16 Jan Dr. John Nolan continuing valuable scientific research
Waterford is making great progress in scientific research and one local man, who is making a great contribution is Dr. John Nolan of nearby Carrick-on-Suir, but now living in Williamstown in Waterford city with his wife Jane and two children Penny and Bea. We discussed how he has reached his current position, doing some state of the art world breaking medical research and how he got into it.
John was raised in Carrick where his family had a small grocery business after the father’s building business suffered in the 1980s building crash. He would go to CBS Carrick and do part-time work in Michael O’Keeffe’s (Esso) Petrol station on the Clonmel Road. A keen GAA man, he loves hurling and supports Tipperary and also soccer, a great fan of Liverpool, he played many years for Carrick United and has many medals from junior league winners to national and Munster. Six premier league medals won with Carrick United in those glory years and also an FAI Junior Cup winners medal, one of his contemporaries back in those days was John O Shea of Ireland and Manchester United. Stephen Hunt is another from Clonea with Carrick United. Stephen would later sign for Crystal palace and play for Ireland. John hurled with St. Molleran’s during his teenage years in Carrick. John has several signed all Ireland winning Tipperary jerseys in his office in Waterford.
John admits he was no big academic back then and got a normal inter cert of 5 honours and nearly the same for the Leaving Cert, but the sciences and maths were his strong points at school. However, his favourite thing about school was playing sports. He would later go onto WIT to do a Bachelor of sciences and there he would blossom academically. In WIT, he began at the Certificate level then onto diploma and eventually a degree (BSc) with Distinction. He was also keen on lab work and did a spell with Nova Foods where he worked with Carrick man Dermot Brett. However, John had a deep grá for the science and decided he would give the PhD a go and it was here that he began his research into nutrition for age-related macular degeneration (AMD, the world’s leading cause of age-related blindness).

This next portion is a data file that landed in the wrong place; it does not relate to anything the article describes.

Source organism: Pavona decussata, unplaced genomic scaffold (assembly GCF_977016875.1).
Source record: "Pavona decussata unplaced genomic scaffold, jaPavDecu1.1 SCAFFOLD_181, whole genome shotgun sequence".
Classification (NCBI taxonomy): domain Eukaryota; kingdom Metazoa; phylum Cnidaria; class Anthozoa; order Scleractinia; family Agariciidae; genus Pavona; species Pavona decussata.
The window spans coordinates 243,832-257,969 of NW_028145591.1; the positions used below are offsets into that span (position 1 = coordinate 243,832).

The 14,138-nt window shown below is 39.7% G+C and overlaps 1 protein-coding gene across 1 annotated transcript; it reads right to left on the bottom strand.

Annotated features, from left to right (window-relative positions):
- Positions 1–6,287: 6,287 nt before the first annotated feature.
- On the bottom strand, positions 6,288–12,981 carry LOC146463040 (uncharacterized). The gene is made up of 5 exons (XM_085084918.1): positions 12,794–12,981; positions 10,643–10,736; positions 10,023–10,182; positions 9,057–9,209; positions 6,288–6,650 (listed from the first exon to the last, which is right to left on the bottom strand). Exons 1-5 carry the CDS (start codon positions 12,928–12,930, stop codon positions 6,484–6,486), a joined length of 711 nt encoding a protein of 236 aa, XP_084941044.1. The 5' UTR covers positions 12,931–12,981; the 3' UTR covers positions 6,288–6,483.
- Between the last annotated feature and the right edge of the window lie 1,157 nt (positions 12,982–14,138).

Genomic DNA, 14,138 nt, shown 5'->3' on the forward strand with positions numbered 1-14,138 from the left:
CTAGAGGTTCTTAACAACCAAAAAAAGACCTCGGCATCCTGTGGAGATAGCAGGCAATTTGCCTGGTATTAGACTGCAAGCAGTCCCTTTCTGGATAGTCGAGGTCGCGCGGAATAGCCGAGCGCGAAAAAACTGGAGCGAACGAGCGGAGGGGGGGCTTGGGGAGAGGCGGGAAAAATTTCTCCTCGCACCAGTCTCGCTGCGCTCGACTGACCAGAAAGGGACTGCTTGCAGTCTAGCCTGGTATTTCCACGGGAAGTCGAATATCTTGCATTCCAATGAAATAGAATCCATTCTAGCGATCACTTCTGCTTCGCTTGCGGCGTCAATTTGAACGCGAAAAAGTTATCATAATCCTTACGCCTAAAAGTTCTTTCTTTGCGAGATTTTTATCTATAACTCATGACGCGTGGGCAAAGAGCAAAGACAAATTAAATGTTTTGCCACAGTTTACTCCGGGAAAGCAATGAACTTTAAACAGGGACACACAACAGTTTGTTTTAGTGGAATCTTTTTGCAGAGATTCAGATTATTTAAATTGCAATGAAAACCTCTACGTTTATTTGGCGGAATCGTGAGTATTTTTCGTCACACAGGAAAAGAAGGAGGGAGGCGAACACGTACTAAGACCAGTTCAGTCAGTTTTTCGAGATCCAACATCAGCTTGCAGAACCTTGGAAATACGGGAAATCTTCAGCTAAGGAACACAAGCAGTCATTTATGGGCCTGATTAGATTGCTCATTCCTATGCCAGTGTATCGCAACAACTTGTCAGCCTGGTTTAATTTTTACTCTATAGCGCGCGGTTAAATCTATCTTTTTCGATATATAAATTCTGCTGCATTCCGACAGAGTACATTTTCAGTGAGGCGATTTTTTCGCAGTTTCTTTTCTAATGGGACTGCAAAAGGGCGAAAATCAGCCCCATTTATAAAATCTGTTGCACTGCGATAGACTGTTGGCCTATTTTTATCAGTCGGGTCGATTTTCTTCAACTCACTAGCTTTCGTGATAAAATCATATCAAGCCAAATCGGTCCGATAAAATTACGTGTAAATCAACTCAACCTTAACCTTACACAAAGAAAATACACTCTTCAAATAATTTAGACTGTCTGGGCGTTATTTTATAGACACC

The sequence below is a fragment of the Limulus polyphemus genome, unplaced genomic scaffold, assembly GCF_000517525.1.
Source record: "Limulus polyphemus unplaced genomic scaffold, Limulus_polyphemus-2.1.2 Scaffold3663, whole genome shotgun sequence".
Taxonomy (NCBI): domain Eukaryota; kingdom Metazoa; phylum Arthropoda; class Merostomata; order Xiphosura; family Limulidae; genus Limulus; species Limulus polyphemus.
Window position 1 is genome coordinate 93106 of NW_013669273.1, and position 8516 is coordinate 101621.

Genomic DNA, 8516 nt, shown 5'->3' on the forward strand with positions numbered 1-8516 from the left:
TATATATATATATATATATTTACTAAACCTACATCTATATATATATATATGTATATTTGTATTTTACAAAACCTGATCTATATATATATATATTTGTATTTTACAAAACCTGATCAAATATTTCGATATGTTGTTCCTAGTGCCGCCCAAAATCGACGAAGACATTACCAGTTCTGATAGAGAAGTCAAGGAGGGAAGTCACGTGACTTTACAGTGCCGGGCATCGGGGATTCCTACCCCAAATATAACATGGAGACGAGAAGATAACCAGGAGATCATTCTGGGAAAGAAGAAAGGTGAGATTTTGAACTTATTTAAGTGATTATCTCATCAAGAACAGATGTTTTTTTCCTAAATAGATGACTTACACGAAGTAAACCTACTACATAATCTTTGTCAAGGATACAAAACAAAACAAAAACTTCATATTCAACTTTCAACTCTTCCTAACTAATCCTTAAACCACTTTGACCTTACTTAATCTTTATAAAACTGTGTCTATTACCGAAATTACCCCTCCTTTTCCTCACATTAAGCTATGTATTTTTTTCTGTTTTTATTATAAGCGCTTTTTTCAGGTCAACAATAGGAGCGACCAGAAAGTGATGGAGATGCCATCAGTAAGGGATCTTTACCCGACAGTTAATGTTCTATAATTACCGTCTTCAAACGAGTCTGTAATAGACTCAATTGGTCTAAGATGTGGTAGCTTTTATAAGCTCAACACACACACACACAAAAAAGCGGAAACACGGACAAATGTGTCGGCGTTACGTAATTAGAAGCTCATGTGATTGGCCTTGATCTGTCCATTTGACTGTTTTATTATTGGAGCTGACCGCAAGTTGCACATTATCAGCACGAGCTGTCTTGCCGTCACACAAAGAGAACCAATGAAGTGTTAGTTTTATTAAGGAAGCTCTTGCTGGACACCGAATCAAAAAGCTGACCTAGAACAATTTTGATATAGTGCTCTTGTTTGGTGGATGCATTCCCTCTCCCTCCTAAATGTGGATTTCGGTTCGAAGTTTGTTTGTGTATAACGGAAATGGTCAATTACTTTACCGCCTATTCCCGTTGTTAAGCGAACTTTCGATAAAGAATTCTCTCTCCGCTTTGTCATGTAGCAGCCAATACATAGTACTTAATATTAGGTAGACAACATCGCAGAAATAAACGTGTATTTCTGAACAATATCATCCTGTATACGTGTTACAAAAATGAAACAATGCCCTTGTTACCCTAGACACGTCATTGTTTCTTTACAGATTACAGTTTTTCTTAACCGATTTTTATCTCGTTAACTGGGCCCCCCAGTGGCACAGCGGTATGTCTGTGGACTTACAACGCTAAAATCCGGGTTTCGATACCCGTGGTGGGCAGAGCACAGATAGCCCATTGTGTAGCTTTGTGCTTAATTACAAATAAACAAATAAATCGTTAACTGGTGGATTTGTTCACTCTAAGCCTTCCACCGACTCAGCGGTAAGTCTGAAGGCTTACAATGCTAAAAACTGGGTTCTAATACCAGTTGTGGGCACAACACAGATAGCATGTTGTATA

John’s PhD studies started in 2002 with supervision from Dr Orla O Donovan in WIT and Professor Stephen Beatty. During this period, John continued some part time bar work at O’Ceallachain’s in Carrick Carrick. John successfully completed his PhD in 2005 following a viva examined by a professor from Queens University, Belfast. It was amazing that he did the PhD in 3 years, when normally it could take up to 5 years. He puts this down to good support, but also a lot of hard work and dedication. He said to us that Professor Kieran Byrne, former Institute President in Waterford was a great supporter of his research and had a great vision and believe in the research. He also mentioned Minister Deputy Martin Cullen, who was very influential at the time for Waterford and a believer in the research. John also got a unique Fulbright scholarship and went to Georgia Medical College of Georgia University, where he did Post Doc work with Professor Max Snodderly. At that time, he was fortunate to get support from his parents and funding from his grandfather (the late Michael Power), in order to do the American Fulbright Scholarship.
On his return to Waterford with his PHD in hand, the future was bright, and he was the first to realise a science Fulbright Scholarship that was home grown. The link up with Dr. Alan Howard for the Howard Foundation, UK was a key element in linking nutrition to prevent AMD and now his work is supporting people with Alzheimer’s disease. Dr. Alan Howard met him and supported him and his philanthropy meant that WIT could open the new research centre in Waterford in 2011 (Nutrition Research Centre Ireland, NRCI). This same year, John won the most prestigious research grant available to an academic (the European Research Council grant). With these major research funds, John and his multi-disciplinary team have been able to identify the exact nutrients of the eye that enhance vision and protect against AMD. John’s research is now world famous and has impacted 1000’s of patients across the world. John is the leader of the scientific network studying nutrition and vision and is chair of the Cambridge Brain and Ocular Nutrition conference. They might find a breakthrough in helping to find a prevention for Alzheimer, where there is none at present. Alzheimer is named after a German scientist, who discovered the condition in the 19th century, when he treated a Frankfurt patient with dementia, he died in 1915 but did a paper on it in 1907.
Dr. Nolan is delighted with the progress in WIT and the amount of research they can carry out. They continue to link with hospitals, academic institutes and industries from across the world. He wants as a local man to build a high reputation for Waterford in science and medical research and he is confident that this work will not only continue to help the scientific community, but will position WIT to achieve merited university status for the south east of Ireland.
Article by Kieran Walsh for The Munster Express, Tuesday 14th January 2020